I remember when Kevin Taweel pitched me on a small business he wanted to buy.
We worked across the hallway from each other at Stanford’s Graduate School of Business.
He was a case writer, working with professors to research and produce the cases that drive discussions in many classrooms. I was a professor who used many of those cases to drive discussions in my own classroom.
Kevin and Jim Ellis, another recent student of mine, told me about their idea: a Texas-based company called Mr. Rescue.
It was AAA, but less well-known with fewer customers, and much less attractive to a potential investor (i.e. ME).
After all, roadside assistance is a labor-intensive service industry that would be hard to scale, and having AAA as a competitor seemed like a pretty big obstacle to success.
There were a lot of factors to consider… the basic business, the competitive landscape, the limited growth potential.
I asked Kevin to let me think it over.
The more I reflected, the more unimpressed I was with the whole deal, but I saw two compelling reasons to invest: Kevin and Jim.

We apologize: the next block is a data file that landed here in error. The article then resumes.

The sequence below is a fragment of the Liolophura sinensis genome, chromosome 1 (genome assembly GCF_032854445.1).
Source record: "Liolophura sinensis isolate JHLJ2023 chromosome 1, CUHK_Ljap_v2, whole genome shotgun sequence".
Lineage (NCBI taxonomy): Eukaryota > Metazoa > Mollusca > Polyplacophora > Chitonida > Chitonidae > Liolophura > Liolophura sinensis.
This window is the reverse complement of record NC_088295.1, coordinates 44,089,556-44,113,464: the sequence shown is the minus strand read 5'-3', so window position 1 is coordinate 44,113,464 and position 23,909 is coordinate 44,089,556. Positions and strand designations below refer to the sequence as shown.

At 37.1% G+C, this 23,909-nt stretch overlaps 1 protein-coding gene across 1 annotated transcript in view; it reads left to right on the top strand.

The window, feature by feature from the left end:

Kevin played semi pro soccer in Canada. He knew how to collaborate and work towards a goal.
Jim was one of three students in a class of 56 that I gave a grade of H, meaning “honors” to during his MBA program.
So even though I wasn’t enamored with the roadside repair business, I decided to write a check to support Kevin and Jim.
Has your friend ever planned a vacation to your city after you haven’t seen them in 5 years? You know that feeling of anticipation, the potential stored inside of connection?
I knew Kevin and Jim well enough to expect a certain degree of success from this deal.
I wanted to see how this played out...
They didn’t disappoint.
- They lined up financing and paid $8.4 million to buy the company.
- They more than doubled its earnings before interest, taxes, depreciation, and amortization (EBITDA) in the first year.
- They expanded, contracting with automotive, insurance, credit card, and wireless companies which could then offer roadside assistance services as add-ons to their clients.
- They realized the potential in an emerging market, mobile phones, and made a $7.6 million acquisition in the cell phone insurance space, growing the company’s revenues by more than tenfold within three years.
Twenty-five years after my initial investment with them, Kevin still runs the company, now called Asurion.